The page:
Power And Politics Research Essay
Power And Politics Research Essay
Healthcare has always been a fundamental pillar for any nation. It goes without saying that it has a bearing on a nation’s overall productivity and economy, especially considering that only healthy individuals can work. This should explain why many companies have been focusing their energies on ensuring that the framework of healthcare institutions is efficient and effective to avert any instance that would derail their economies. As a proportion of its economy, Canada spends a considerable proportion of its resources on healthcare. While the government has made every effort to maintain a low cost of health, Canada’s expenditure takes up about 11% of its Gross National Product (GNP) (or $4,196 per capita) which is still quite high considering that the first one (United States) uses 13% of its GDP (NCPA, 2012). In essence, it comes as no surprise that the mortality rates have reduced tremendously in the recent times going by the high levels of expenditure. In addition, the life expectancy has gone up for Canadians to reach 75 years of age, which is an all time high. Despite the overall incredible assessment, the needs of Canadians have been less than uniformly met as far as healthcare is concerned. This is especially as concerning health care insurance and Medicaid. Research shows that close to 20 percent of Canadians do not have health insurance. Questions have been raised as to the efficacy of Medicaid and Medicare in ensuring that every Canadian has access to healthcare. In fact, there have been proposals that private insurance would be more preferable for Canada than Medicare and Medicaid. However, it is imperative that one examines the differences between Medicaid and private insurance on a variety of platforms and determines which one would be more appropriate. Examination of the various aspects of Medicaid and Medicare would reveal that they are better than private insurance as far as safeguarding the health of the nation is concerned.
Nearly 11 percent of Canada’s gross domestic product (GDP), or $4,196 per capita, goes toward health care costs.
Medicaid refers to the health program that targets certain families and individuals with low resources and incomes. Individuals who are under Medicaid’s services have to be Canadian citizens or even legal, permanent residents who include low income adults and their children, as well as individuals who have certain disabilities. It is worth noting that poverty alone would not necessarily quality an individual for Medicaid. This program is the largest funding source for health and medical-related services for individuals whose income is limited or low in Canada.
Medicare, on the other hand, refers to a national social insurance program administered by the federal government and serves as a guarantee that Canadians aged 65 years or more and younger individuals who have disabilities or even individuals who have end-stage renal disease can access health insurance. Medicare, in essence, widens the financial risk that comes with illness across the society so that everyone may be protected. This means that Medicare’s social role is somewhat different from that of private insurers, who manage the portfolio of their risk through fiddling with their pricing in line with the perceived risk. Private insurers have to ensure that they manage their pool of risk in such a manner that guarantees that the premiums are lower than the costs. In essence, Medicare is a system by which states take a part of their citizens’ resources to safeguard financial security and health to its citizens in old age or even in case the citizens become disabled, thereby assisting them in coping with the colossal and unpredictable health care cost (Cohen & Rousseau, 2007).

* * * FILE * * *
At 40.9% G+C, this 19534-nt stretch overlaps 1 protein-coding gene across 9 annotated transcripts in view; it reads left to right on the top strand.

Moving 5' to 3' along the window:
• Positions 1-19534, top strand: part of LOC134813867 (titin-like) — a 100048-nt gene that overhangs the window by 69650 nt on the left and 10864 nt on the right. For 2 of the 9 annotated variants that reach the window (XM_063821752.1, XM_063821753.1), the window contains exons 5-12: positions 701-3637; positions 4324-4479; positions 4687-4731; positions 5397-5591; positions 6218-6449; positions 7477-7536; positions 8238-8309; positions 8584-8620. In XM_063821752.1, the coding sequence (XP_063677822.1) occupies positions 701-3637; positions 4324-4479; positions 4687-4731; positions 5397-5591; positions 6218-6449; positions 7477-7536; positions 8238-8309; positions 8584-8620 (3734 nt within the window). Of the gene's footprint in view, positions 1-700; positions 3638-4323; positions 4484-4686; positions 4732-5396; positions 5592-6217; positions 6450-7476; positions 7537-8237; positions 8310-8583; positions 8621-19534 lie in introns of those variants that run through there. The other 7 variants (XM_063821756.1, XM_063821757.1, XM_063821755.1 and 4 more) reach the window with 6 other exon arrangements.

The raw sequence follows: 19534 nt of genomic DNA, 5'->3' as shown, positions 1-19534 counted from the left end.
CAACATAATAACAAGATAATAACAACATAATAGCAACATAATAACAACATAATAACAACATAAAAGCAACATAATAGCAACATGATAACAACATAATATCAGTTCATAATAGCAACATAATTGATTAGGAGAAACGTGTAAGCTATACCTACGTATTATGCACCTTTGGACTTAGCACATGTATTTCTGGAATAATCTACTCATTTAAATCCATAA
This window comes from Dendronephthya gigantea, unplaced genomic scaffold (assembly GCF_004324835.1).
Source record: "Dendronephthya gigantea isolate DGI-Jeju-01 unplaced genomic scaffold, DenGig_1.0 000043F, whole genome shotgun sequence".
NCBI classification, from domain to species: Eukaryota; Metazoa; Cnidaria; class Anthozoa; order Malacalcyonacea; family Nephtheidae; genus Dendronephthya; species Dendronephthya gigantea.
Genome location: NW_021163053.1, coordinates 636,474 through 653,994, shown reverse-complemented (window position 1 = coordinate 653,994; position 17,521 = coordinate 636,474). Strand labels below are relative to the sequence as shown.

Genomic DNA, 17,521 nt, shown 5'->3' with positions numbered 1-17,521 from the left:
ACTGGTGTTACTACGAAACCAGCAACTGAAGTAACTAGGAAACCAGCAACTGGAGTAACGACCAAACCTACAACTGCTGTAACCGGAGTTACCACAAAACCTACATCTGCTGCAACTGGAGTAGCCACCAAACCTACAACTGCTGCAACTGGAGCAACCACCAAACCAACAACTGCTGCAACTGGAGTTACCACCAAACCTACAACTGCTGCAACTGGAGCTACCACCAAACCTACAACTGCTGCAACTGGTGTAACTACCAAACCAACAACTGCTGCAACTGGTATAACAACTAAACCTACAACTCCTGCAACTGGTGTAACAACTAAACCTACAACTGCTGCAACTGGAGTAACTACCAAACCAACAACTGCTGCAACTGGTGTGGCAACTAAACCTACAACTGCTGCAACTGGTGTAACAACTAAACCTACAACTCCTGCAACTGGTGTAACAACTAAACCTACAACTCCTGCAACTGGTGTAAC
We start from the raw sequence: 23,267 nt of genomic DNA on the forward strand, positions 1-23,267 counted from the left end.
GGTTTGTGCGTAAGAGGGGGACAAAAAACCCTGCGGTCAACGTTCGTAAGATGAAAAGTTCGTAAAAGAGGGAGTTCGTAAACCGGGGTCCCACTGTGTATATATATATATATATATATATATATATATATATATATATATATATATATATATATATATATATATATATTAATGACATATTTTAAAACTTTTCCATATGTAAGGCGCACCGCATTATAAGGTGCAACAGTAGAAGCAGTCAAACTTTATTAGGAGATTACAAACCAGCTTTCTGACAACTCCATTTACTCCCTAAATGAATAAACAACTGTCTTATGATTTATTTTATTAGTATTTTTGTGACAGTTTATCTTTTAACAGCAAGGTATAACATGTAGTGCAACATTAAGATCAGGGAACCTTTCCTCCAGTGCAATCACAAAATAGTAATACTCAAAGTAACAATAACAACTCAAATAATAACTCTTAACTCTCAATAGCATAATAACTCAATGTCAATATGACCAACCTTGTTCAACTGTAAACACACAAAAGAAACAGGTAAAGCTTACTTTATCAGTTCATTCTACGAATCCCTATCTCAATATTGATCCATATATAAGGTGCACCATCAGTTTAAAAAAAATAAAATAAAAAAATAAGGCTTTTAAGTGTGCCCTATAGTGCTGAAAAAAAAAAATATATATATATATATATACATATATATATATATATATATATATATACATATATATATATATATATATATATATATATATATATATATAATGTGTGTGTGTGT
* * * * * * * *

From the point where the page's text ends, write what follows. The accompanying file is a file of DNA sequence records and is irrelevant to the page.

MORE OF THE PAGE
Is it preferable to have private insurance instead of Medicare and Medicaid? A review of literature and policy analysis
While the purpose of these two programs is evidently noble, it is imperative that their utility be compared with that of private health insurance.
First, research has shown that Medicare and Medicaid have better coverage compared to private insurance. Research shows the beneficiaries of Medicare have a higher likelihood of being in poor health and with low incomes than privately insured individuals. In this survey, more than 66% of individuals under 65 years of age with private health insurance were rated as being in excellent health as compared to 40 percent of elderly Medicare beneficiaries. The research showed that, the percentage of elderly Medicare beneficiaries who classify their health status as poor or fair was three times higher than the percentage of privately insured individuals in the same category. 4 out of 5 Medicare beneficiaries had an unrelenting or chronic condition as compared to only a third of the privately insured individuals. The same case applies to the incomes of the beneficiaries, which shows that Medicare beneficiaries had a higher likelihood of having incomes lower than 200 percent of the poverty level. Four out of five privately insured individuals were either in full or part time employment, as compared to 10 percent of Medicare beneficiaries. This underlines the fact that Medicare has more extensive coverage among the low income earners than private insurance, which means that it would essentially be more suitable for them.
In addition, it is imperative that one compares the satisfaction, cost experience and accessibility between the two categories. There are variations as to the access to and levels of satisfaction with health care, as well as cost experiences of healthcare by the source of coverage. However, studies have shown that elderly Medicare beneficiaries had a higher likelihood of rating their healthcare insurance as outstanding or excellent and had a lower likelihood of encountering negative experiences with the insurance as compared to the privately insured (Cohen & Rousseau, 2007). In addition, elderly Medicare beneficiaries had more confidence as to their future ability to obtain care than privately insured individuals. Despite the fact that they had lower incomes and poorer health than the privately insured, elderly Medicare beneficiaries had a lower likelihood of reporting access problems that resulted from costs. These may include not getting the necessary specialist care or even having any medical problem yet failing to visit a clinic or medical practitioner. In addition, they had less likelihood of having problems in paying their medical bills such as being contracted by the collection agencies or even having to alter their way of life so as to pay their medical bills. The difference observed in the healthcare experiences between privately insured and Medicare beneficiaries are not only a reflection of the underlying differences in income and health status, but also the absence or presence of certain benefits. These underline the fact that Medicare beneficiaries were relatively more satisfied than their private insurance counterparts (Cohen & Rousseau, 2007).